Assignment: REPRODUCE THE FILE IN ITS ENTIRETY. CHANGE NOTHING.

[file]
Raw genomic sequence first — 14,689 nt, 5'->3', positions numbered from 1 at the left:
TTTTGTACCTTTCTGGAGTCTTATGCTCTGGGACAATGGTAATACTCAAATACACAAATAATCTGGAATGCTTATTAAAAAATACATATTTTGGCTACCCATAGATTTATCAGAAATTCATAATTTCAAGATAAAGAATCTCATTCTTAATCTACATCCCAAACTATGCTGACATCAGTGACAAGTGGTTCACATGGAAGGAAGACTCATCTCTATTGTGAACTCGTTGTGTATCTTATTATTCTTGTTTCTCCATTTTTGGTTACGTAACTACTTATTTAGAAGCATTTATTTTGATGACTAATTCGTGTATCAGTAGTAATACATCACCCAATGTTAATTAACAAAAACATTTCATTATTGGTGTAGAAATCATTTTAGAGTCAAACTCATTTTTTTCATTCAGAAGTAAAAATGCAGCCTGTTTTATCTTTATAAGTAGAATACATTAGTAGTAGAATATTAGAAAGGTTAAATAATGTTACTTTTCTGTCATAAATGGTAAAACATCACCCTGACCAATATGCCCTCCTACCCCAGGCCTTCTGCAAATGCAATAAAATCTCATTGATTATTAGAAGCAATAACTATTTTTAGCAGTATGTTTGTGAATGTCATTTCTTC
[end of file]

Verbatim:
Raw genomic sequence first — 14,689 nt, 5'->3', positions numbered from 1 at the left:
TTTTGTACCTTTCTGGAGTCTTATGCTCTGGGACAATGGTAATACTCAAATACACAAATAATCTGGAATGCTTATTAAAAAATACATATTTTGGCTACCCATAGATTTATCAGAAATTCATAATTTCAAGATAAAGAATCTCATTCTTAATCTACATCCCAAACTATGCTGACATCAGTGACAAGTGGTTCACATGGAAGGAAGACTCATCTCTATTGTGAACTCGTTGTGTATCTTATTATTCTTGTTTCTCCATTTTTGGTTACGTAACTACTTATTTAGAAGCATTTATTTTGATGACTAATTCGTGTATCAGTAGTAATACATCACCCAATGTTAATTAACAAAAACATTTCATTATTGGTGTAGAAATCATTTTAGAGTCAAACTCATTTTTTTCATTCAGAAGTAAAAATGCAGCCTGTTTTATCTTTATAAGTAGAATACATTAGTAGTAGAATATTAGAAAGGTTAAATAATGTTACTTTTCTGTCATAAATGGTAAAACATCACCCTGACCAATATGCCCTCCTACCCCAGGCCTTCTGCAAATGCAATAAAATCTCATTGATTATTAGAAGCAATAACTATTTTTAGCAGTATGTTTGTGAATGTCATTTCTTC